While noting that an approaching tropical wave is still likely to dump rainfall on the territory today (August 14), the Department of Disaster Management (DDM) said there seems to be an increase in the frequency of such weather pattern.
That observation is being declared on the heels of another tropical wave that battered the British Virgin Islands a week ago, causing flooding and landslides especially on the island of Tortola.
Director of the DDM Sharleen DaBreo said: “There seems to be an increase in the frequency of tropical waves developing in our area and, as we have seen, tropical waves can be intense enough to cause damage comparable to storms and hurricanes.”
She further stated that residents should be vigilant as well as mindful that August to November are considered peak months for heavy rainfall, tropical storm, and hurricane activity.
DDM, in the meantime, said forecasters at the Antigua and Barbuda Meteorological Services are monitoring two tropical waves in the area.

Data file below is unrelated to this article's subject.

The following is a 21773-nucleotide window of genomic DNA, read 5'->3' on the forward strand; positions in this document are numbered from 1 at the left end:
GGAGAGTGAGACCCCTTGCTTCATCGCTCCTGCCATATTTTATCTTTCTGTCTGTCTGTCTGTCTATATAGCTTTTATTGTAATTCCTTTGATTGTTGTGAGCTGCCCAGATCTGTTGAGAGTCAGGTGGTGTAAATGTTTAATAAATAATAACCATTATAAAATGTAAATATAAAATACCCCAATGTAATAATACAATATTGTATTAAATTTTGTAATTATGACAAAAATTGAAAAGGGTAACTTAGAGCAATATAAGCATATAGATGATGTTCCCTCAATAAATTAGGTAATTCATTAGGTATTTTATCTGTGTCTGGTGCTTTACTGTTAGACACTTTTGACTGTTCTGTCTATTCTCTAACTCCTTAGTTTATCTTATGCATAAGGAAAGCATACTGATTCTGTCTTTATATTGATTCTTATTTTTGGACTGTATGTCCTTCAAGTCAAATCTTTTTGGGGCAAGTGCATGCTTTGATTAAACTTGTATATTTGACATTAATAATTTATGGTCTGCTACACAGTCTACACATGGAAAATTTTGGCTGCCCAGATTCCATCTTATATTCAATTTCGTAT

“The first is expected to affect the territory later today, creating an unstable environment with a chance of scattered showers and a chance of a thunderstorm developing this afternoon.”
“The second wave, however, has the potential to be a bit more active and may create more thunderstorms and showers later this week,” added the DDM, which noted that its information is garnered from various sources.
The DDM, in the meantime, said a large area of low pressure and a tropical wave are moving west at 15 miles per hour.
“Forecasters think one of these systems will become more dominant and absorb the other. Therefore, they will likely become one system. At this time, forecasters’ think the low pressure has the better chance of becoming the dominant system. It has a 50 percent chance of development.”
“If both systems are combined, the system is expected to track west to west-north-west over the next five to seven days. During the Friday-Sunday time frame, it is expected to either enter the eastern Caribbean or pass just north of the Lesser Antilles. The uncertainty regarding which system becomes dominant is making it more difficult to track,” the DDM further said.
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